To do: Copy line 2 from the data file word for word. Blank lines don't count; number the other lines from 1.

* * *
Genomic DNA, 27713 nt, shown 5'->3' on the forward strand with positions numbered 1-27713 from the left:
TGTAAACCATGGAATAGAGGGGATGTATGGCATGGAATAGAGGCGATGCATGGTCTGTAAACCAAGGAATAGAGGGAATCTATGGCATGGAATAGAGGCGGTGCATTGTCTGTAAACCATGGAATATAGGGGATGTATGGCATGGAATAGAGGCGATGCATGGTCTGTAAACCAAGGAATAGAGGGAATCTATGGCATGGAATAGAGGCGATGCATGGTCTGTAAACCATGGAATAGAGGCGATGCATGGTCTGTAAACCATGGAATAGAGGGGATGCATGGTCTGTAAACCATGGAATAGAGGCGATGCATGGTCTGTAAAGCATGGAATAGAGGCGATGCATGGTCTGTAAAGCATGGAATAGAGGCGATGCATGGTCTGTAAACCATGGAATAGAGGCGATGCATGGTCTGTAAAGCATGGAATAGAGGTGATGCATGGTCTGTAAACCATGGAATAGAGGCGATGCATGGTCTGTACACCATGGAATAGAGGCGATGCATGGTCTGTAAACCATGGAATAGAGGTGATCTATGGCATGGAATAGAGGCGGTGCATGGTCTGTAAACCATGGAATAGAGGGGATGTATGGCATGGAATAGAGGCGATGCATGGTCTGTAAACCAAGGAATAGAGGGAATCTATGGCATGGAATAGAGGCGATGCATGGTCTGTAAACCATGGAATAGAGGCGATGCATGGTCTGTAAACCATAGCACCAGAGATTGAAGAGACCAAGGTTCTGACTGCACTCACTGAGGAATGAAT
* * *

TGTAAACCATGGAATAGAGGGGATGTATGGCATGGAATAGAGGCGATGCATGGTCTGTAAACCAAGGAATAGAGGGAATCTATGGCATGGAATAGAGGCGGTGCATTGTCTGTAAACCATGGAATATAGGGGATGTATGGCATGGAATAGAGGCGATGCATGGTCTGTAAACCAAGGAATAGAGGGAATCTATGGCATGGAATAGAGGCGATGCATGGTCTGTAAACCATGGAATAGAGGCGATGCATGGTCTGTAAACCATGGAATAGAGGGGATGCATGGTCTGTAAACCATGGAATAGAGGCGATGCATGGTCTGTAAAGCATGGAATAGAGGCGATGCATGGTCTGTAAAGCATGGAATAGAGGCGATGCATGGTCTGTAAACCATGGAATAGAGGCGATGCATGGTCTGTAAAGCATGGAATAGAGGTGATGCATGGTCTGTAAACCATGGAATAGAGGCGATGCATGGTCTGTACACCATGGAATAGAGGCGATGCATGGTCTGTAAACCATGGAATAGAGGTGATCTATGGCATGGAATAGAGGCGGTGCATGGTCTGTAAACCATGGAATAGAGGGGATGTATGGCATGGAATAGAGGCGATGCATGGTCTGTAAACCAAGGAATAGAGGGAATCTATGGCATGGAATAGAGGCGATGCATGGTCTGTAAACCATGGAATAGAGGCGATGCATGGTCTGTAAACCATAGCACCAGAGATTGAAGAGACCAAGGTTCTGACTGCACTCACTGAGGAATGAAT